Why Finding Your Passion is Not Enough

Warning: Venn Diagrams ahead 

When I was younger, I thought that I really wanted to 1.) graduate with honours, 2.) get a high paying job in a multinational corporation, 3.) climb up the corporate ladder, 4.) go for an MBA or further studies, and 5.) build my own company to be my own boss. In that order. And that is a perfectly good path. I know lots of people who are on this path and they love it! But I came up with this roadmap not because I felt passionate about it, but because I thought that it made the most sense.

See, I did not have the connections, inheritance, free flowing allowance, or the luxury to figure myself out and eat, pray, love. Nope. Earning a stable income was not a personal goal, it was a requirement for survival. Literally. So early on, I conditioned myself to choose the most stable and less risky path.

But life happened during college and utterly disturbed me. Ateneo’s “Men and Women for and with Others” happened. Philosophy, Theology, Socially Oriented Organizations, and Gawad Kalinga happened. I started reflecting and discerning a lot and realised that this is what I really want (that dark pink area in the middle):

The Venn Diagram of finding the passion you can pursue in life 

Slide1

I got incredibly fortunate to find this in R2R (Rags2Riches, Inc.) almost right after college, while working as Program Assistant for the Ateneo School of Government’s Youth Leadership & Social Entrepreneurship Program. I stuck to one thing for 8 years. And I love it! BUT. That is not what this article is about (I’ll write about that in the future). This article is about identity and about how doing what you love (or having your own pink area in your Venn diagram) is not equal to finding or defining yourself. I wish I knew this earlier. I mean, I knew this conceptually, but concepts are easy, living them is harder (guess the Hamilton song reference). 

Note to self: Your passion and the company/business/activity that manifests it, are parts of you. Do not get lost in it.

For the first few years (and until now), the company was growing, surviving, and learning. It needed my focus and dedication. I thought I could not afford to do anything else. I mean, sure, I went on vacations, watched a lot of TV, watched TED talks, joined some workshops and events. But mindshare-wise, I did not allow anything else in. No side hustles and no unrelated intellectual curiosities. And to a certain extent, that was okay. I deeply believe in the company’s mission after all and we were trying to solve a social problem that we were passionate about. It truly deserved focus and dedication.

But this is what happened to me: I focused on my work in R2R and unintentionally made it define me. I never allowed myself to feel that I deserved credit for anything in R2R but at the same time, I did not know what I was good at (or good for) without it.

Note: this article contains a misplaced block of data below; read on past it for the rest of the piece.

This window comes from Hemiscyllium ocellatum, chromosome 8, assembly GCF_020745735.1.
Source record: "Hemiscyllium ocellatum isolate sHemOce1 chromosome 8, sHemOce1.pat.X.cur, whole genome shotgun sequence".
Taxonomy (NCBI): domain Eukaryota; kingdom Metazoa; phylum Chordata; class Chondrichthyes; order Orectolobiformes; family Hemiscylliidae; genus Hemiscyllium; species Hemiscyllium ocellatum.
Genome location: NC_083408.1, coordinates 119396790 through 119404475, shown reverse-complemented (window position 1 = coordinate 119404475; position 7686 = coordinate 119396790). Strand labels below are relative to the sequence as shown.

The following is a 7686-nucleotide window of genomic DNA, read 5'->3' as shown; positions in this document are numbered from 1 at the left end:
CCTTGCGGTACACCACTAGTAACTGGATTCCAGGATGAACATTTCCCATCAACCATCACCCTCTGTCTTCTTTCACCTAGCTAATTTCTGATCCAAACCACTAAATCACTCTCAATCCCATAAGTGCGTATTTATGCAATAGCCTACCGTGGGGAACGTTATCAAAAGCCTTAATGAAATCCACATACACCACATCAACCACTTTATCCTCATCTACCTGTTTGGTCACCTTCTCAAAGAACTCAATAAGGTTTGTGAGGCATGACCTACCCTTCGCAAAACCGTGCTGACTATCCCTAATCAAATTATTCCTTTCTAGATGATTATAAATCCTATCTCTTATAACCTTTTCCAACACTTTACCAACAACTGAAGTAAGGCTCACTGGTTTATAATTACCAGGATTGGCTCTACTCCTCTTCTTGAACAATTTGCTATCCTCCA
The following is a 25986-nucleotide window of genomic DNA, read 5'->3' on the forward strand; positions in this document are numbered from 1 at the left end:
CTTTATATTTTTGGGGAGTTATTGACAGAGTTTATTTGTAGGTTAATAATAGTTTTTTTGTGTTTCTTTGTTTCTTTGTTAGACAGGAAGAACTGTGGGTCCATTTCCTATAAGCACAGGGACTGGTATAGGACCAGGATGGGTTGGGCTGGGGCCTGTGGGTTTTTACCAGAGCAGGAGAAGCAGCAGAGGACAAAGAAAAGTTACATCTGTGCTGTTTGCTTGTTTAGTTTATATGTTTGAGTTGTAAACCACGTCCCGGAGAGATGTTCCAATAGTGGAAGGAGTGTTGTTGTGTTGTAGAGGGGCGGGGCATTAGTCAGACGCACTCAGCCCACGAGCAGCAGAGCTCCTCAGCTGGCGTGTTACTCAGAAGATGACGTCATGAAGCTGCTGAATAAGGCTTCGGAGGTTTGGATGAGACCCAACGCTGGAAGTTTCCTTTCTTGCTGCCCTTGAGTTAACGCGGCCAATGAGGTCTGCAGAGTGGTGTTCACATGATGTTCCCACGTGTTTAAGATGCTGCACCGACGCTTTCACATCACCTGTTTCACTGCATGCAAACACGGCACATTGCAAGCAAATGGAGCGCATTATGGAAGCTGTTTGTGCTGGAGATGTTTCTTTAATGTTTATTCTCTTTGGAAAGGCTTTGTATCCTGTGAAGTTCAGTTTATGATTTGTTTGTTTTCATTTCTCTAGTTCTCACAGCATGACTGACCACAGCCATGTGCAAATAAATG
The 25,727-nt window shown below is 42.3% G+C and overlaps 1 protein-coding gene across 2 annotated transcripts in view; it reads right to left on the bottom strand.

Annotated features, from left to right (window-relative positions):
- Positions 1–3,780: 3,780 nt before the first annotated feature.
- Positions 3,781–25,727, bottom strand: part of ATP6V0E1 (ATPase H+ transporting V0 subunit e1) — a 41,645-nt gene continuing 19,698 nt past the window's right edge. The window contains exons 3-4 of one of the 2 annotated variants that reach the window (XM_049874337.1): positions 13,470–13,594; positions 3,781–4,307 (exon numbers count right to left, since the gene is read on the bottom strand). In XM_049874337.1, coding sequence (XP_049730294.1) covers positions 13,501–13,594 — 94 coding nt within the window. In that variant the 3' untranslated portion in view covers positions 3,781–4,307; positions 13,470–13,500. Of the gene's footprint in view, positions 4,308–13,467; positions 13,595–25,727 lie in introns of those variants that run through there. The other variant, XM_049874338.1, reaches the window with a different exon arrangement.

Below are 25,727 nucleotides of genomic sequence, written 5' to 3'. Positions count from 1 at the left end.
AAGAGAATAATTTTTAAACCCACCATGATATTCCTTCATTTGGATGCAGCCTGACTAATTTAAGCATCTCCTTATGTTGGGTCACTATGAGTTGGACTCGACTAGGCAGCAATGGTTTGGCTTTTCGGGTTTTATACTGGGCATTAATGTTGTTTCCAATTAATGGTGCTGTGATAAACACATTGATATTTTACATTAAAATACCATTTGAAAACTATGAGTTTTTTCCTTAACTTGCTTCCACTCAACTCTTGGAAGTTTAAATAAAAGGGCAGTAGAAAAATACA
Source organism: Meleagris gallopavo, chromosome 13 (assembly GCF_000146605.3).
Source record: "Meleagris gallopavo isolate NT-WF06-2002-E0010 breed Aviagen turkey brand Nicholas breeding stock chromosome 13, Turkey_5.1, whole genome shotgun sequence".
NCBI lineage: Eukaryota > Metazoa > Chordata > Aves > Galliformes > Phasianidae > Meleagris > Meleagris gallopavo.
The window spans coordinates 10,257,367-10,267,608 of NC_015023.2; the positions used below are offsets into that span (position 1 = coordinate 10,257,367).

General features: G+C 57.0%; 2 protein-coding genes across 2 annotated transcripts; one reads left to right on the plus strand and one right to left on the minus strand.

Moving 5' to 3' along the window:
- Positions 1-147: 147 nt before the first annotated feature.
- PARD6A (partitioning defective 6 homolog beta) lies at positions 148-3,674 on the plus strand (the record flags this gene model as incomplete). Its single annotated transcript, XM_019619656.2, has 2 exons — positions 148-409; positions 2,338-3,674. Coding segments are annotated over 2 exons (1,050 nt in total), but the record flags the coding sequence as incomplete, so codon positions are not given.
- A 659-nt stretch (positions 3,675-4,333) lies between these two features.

After a few years of this kind of mindset, my Venn diagram looked like this:

The Venn Diagram of Getting Lost

Slide2

It was incredibly lonely to be that little dot lost in that big wonderful thing. And yes, it looks like a pimple too (haha). For good reason. My situation was not helping the big wonderful thing that I love.

I stopped learning, listening, and growing outside of the work I’m passionate about. And that did not help the work I’m passionate about.

How did I realize all these? Well, for one, I was no longer curious and could not remember the last time when I was. I was no longer fascinated or impressed with anything. I would travel for work but won’t have that wide-eyed wonder anymore. I would meet really interesting people but I won’t be interested.

Because I got too caught up with what I love doing, I forgot how to appreciate it or anything outside of it. I became almost like a snob who thought that I knew it all, and I have been there and done that. Yet strangely enough, at the same time, I felt inadequate and undeserving. What a weirdo.

It all caught up with me about a few months ago (or maybe creeping up since a few years ago) when we had to go through the biggest challenge that we have ever faced in R2R (another story for another time). At the same time, I got pregnant. These two huge milestones shook me. This combination was new to me. Because I lived inside my own mental solitary confinement for so long, I suddenly did not know how to move forward. I was not able to practice the mental and emotional agility that comes with opening up to the world. So the feelings of inadequacy came back. I repeated the vicious cycle.

But instead of drowning in it this time, I decided to get out of it. I am going to be a mom (thank you mommy hormones too, I think you helped)! And R2R’s challenge is about to become its biggest breakthrough! I could feel overwhelmed, but I should not drown, and I must not stop.

So recently, I started opening my world again to the different areas in my life that needed to grow. Instead of being a little dot (or pimple) within my passion, I am my own person with a bigger purpose and my passion has a life of its own too. I am part of it and it is a part of me. And this kind of relationship enriches us both (come to think of it, same principle applies for other kinds of relationships). It kind of looks like this now:

Slide3

I think doing what you love is still important. It is one of the best ways to live. Yes, still look for that pink area in your own Venn diagram. It will be challenging, and it will be worth it.

But your personal WHY is bigger than that area and even bigger than your passion – so find a WHY that transcends the roles and encourages you to express and manifest your purpose in every aspect of your life.

Yup, I’m ending this with a cheesy video that relates to this whole article.. πŸ˜‰ If you have not watched the movie yet, you should! OR, just watch this clip. No spoilers here (I think). 

 

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